However much the President hated war, it was evident from the time of his quarantine speech that he hated neutrality more. Every move of the Administration was calculated to bring greater and greater support to Britain. In his message to Congress in January, 1938, he appealed for a big navy. Alarmed at this straight drive to war, former President Hoover began his series of warning broadcasts to the people to avoid alliances and to keep out of war, and presented his case in " Shall We Send Our Youth to War?" ( Coward-McCann, 1939).
In August, the President dramatized the fear of imminent danger by assuming the defense of Canada. "I give you my assurance that the people of the United States will not stand idly by if domination of Canadian soil is threatened by any other empire."
This same month, a joint communique of Great Britain and the United States anounced "that the two governments had agreed to set up a regime for the use in common" of Canton and Enderbury Islands. That the preliminary steps had been taken the year before at about the time of the President's 'quarantine' speech remained unknown until revealed a year and a half later by George Holden Tinkham, Representative from Massachusetts, in a speech fully documented with correspondence with the State Department ( Congressional Record, March 21, 1940). (cf pp 305-312, 455 and "What Makes Lives", p 160)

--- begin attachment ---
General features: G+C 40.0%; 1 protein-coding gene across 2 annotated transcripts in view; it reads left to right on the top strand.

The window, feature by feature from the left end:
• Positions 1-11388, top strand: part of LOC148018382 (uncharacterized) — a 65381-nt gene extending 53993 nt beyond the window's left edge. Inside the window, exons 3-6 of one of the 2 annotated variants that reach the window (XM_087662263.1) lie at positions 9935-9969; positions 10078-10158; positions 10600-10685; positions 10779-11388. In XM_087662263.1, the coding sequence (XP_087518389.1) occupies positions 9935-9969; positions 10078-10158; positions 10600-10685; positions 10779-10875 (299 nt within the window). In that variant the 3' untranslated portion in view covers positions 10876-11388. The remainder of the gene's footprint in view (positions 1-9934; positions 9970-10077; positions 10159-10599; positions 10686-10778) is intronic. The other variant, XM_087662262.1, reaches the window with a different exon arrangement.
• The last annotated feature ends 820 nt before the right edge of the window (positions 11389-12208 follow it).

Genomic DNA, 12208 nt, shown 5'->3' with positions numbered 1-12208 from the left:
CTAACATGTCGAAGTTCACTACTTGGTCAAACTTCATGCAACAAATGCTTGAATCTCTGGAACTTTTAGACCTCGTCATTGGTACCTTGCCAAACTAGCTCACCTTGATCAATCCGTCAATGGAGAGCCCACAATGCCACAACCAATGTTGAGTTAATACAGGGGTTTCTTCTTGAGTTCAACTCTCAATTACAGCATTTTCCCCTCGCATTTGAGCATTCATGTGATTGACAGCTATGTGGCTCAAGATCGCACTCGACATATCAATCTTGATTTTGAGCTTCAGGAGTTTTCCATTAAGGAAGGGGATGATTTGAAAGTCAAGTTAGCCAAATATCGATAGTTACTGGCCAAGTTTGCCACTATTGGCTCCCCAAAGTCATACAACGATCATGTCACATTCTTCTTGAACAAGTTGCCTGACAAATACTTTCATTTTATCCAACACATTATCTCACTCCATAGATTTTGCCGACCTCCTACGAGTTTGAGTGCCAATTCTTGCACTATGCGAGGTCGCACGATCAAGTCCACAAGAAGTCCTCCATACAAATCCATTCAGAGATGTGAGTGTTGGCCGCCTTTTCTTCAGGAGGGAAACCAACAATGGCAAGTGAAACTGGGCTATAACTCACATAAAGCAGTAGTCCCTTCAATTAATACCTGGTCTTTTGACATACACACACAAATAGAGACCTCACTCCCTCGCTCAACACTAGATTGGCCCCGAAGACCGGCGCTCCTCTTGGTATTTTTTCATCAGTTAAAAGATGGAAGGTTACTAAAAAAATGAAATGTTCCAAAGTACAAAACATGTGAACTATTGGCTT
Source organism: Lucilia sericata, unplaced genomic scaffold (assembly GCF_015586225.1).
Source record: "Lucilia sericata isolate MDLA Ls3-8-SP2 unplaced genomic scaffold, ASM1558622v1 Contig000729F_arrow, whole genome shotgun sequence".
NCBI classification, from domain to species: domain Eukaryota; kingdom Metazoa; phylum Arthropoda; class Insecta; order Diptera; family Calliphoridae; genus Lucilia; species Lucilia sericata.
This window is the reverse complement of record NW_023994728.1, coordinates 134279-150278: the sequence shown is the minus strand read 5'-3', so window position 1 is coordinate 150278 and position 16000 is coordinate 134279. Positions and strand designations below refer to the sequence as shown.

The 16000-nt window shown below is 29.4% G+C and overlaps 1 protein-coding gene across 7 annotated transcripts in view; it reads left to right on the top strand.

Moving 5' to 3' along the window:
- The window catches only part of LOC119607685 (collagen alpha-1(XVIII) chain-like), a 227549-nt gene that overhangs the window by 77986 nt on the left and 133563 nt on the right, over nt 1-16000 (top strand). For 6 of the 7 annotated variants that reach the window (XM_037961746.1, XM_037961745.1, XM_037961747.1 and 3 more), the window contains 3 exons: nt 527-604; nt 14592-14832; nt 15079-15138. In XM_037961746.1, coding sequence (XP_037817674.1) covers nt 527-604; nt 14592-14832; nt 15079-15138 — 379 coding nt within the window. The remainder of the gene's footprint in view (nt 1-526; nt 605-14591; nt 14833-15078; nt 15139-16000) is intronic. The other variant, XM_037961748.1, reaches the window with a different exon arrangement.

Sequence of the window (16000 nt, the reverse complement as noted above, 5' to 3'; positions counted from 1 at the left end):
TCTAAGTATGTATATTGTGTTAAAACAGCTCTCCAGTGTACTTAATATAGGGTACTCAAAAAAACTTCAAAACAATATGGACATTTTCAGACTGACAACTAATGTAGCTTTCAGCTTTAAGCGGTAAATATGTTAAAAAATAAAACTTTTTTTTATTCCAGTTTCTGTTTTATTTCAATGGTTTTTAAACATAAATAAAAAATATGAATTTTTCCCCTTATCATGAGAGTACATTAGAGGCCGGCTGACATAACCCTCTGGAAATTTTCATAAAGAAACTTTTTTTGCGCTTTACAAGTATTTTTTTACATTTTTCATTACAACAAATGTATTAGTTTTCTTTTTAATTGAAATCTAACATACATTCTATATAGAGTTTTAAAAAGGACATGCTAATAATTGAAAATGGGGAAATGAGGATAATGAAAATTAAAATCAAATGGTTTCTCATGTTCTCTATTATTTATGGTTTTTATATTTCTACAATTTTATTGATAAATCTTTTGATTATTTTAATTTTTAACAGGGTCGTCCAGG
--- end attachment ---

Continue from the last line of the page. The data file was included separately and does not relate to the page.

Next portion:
That same summer of 1938, Tinkham cabled from Europe to the President and Secretary Hull, charging that the Administration, then following a policy of 'parallel action', was in secret collusion with Britain, and demanding action. In a release January 29, 1940, he charged, "They sent American officials to Czechoslovakia in 1938 to support Great Britain in the political crisis there which eventuated in the Munich Settlement, and again the United States was involved in the humiliating and disastrous denouement." (cf p 312)
Lord Runciman, this same August, 1938, had settled down in Prague, for some months deep in diplomacy. "They sent out the Runciman Mission to see if there was not some 'painless' way of prying the Sudetenland from Czechoslovakia. . . . It was Chamberlain, not Hitler, who